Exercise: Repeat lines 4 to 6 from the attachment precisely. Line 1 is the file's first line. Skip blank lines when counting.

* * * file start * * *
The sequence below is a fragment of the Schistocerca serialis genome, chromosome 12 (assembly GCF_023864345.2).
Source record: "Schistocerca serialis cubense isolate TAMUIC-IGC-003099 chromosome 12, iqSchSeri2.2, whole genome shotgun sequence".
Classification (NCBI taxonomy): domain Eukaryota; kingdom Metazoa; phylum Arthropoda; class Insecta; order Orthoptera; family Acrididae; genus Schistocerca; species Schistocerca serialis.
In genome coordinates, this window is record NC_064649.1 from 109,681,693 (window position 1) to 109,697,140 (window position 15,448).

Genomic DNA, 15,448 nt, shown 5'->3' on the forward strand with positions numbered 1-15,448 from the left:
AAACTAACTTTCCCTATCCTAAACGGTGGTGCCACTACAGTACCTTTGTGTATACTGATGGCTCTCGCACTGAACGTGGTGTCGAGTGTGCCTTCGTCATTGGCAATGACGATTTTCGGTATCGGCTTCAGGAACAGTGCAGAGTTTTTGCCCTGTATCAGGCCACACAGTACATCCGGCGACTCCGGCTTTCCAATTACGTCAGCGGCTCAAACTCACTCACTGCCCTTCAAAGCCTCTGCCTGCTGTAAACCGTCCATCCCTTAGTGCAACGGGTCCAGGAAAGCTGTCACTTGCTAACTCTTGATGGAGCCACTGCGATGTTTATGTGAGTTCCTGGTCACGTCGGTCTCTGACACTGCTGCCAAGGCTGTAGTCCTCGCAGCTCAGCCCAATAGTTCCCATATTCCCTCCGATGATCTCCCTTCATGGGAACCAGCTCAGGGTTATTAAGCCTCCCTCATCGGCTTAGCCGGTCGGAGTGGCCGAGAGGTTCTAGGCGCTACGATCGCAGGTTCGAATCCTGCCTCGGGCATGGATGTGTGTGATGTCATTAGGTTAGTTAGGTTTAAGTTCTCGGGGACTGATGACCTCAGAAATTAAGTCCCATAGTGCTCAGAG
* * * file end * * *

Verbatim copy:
In genome coordinates, this window is record NC_064649.1 from 109,681,693 (window position 1) to 109,697,140 (window position 15,448).

Genomic DNA, 15,448 nt, shown 5'->3' on the forward strand with positions numbered 1-15,448 from the left:
AAACTAACTTTCCCTATCCTAAACGGTGGTGCCACTACAGTACCTTTGTGTATACTGATGGCTCTCGCACTGAACGTGGTGTCGAGTGTGCCTTCGTCATTGGCAATGACGATTTTCGGTATCGGCTTCAGGAACAGTGCAGAGTTTTTGCCCTGTATCAGGCCACACAGTACATCCGGCGACTCCGGCTTTCCAATTACGTCAGCGGCTCAAACTCACTCACTGCCCTTCAAAGCCTCTGCCTGCTGTAAACCGTCCATCCCTTAGTGCAACGGGTCCAGGAAAGCTGTCACTTGCTAACTCTTGATGGAGCCACTGCGATGTTTATGTGAGTTCCTGGTCACGTCGGTCTCTGACACTGCTGCCAAGGCTGTAGTCCTCGCAGCTCAGCCCAATAGTTCCCATATTCCCTCCGATGATCTCCCTTCATGGGAACCAGCTCAGGGTTATTAAGCCTCCCTCATCGGCTTAGCCGGTCGGAGTGGCCGAGAGGTTCTAGGCGCTACGATCGCAGGTTCGAATCCTGCCTCGGGCATGGATGTGTGTGATGTCATTAGGTTAGTTAGGTTTAAGTTCTCGGGGACTGATGACCTCAGAAATTAAGTCCCATAGTGCTCAGAG